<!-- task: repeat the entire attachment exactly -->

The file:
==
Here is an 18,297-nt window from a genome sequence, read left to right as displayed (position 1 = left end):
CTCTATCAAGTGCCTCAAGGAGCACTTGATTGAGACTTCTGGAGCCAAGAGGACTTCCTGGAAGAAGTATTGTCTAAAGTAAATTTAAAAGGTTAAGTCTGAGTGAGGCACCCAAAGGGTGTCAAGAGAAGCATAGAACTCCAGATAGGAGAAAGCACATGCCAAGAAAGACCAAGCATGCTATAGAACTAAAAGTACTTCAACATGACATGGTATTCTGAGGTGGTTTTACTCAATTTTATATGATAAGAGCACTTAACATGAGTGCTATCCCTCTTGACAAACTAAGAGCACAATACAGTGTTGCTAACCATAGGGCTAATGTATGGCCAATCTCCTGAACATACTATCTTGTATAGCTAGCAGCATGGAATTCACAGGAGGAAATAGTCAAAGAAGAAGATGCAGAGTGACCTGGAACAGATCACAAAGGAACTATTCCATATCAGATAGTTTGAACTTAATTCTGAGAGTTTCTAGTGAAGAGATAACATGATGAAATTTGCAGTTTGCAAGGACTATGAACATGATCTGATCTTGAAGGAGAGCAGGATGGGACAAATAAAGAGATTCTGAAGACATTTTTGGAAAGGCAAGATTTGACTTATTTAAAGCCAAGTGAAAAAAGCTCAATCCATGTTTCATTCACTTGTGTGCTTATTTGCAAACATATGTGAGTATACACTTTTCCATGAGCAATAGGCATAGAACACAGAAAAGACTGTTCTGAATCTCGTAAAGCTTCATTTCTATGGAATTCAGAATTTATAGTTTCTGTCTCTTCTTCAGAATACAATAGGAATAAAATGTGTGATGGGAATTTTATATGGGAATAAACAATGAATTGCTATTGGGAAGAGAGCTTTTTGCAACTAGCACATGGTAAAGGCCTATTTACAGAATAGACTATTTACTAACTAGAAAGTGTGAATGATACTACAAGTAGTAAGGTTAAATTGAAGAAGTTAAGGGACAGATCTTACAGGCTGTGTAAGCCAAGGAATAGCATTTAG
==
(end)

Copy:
Here is an 18,297-nt window from a genome sequence, read left to right as displayed (position 1 = left end):
CTCTATCAAGTGCCTCAAGGAGCACTTGATTGAGACTTCTGGAGCCAAGAGGACTTCCTGGAAGAAGTATTGTCTAAAGTAAATTTAAAAGGTTAAGTCTGAGTGAGGCACCCAAAGGGTGTCAAGAGAAGCATAGAACTCCAGATAGGAGAAAGCACATGCCAAGAAAGACCAAGCATGCTATAGAACTAAAAGTACTTCAACATGACATGGTATTCTGAGGTGGTTTTACTCAATTTTATATGATAAGAGCACTTAACATGAGTGCTATCCCTCTTGACAAACTAAGAGCACAATACAGTGTTGCTAACCATAGGGCTAATGTATGGCCAATCTCCTGAACATACTATCTTGTATAGCTAGCAGCATGGAATTCACAGGAGGAAATAGTCAAAGAAGAAGATGCAGAGTGACCTGGAACAGATCACAAAGGAACTATTCCATATCAGATAGTTTGAACTTAATTCTGAGAGTTTCTAGTGAAGAGATAACATGATGAAATTTGCAGTTTGCAAGGACTATGAACATGATCTGATCTTGAAGGAGAGCAGGATGGGACAAATAAAGAGATTCTGAAGACATTTTTGGAAAGGCAAGATTTGACTTATTTAAAGCCAAGTGAAAAAAGCTCAATCCATGTTTCATTCACTTGTGTGCTTATTTGCAAACATATGTGAGTATACACTTTTCCATGAGCAATAGGCATAGAACACAGAAAAGACTGTTCTGAATCTCGTAAAGCTTCATTTCTATGGAATTCAGAATTTATAGTTTCTGTCTCTTCTTCAGAATACAATAGGAATAAAATGTGTGATGGGAATTTTATATGGGAATAAACAATGAATTGCTATTGGGAAGAGAGCTTTTTGCAACTAGCACATGGTAAAGGCCTATTTACAGAATAGACTATTTACTAACTAGAAAGTGTGAATGATACTACAAGTAGTAAGGTTAAATTGAAGAAGTTAAGGGACAGATCTTACAGGCTGTGTAAGCCAAGGAATAGCATTTAG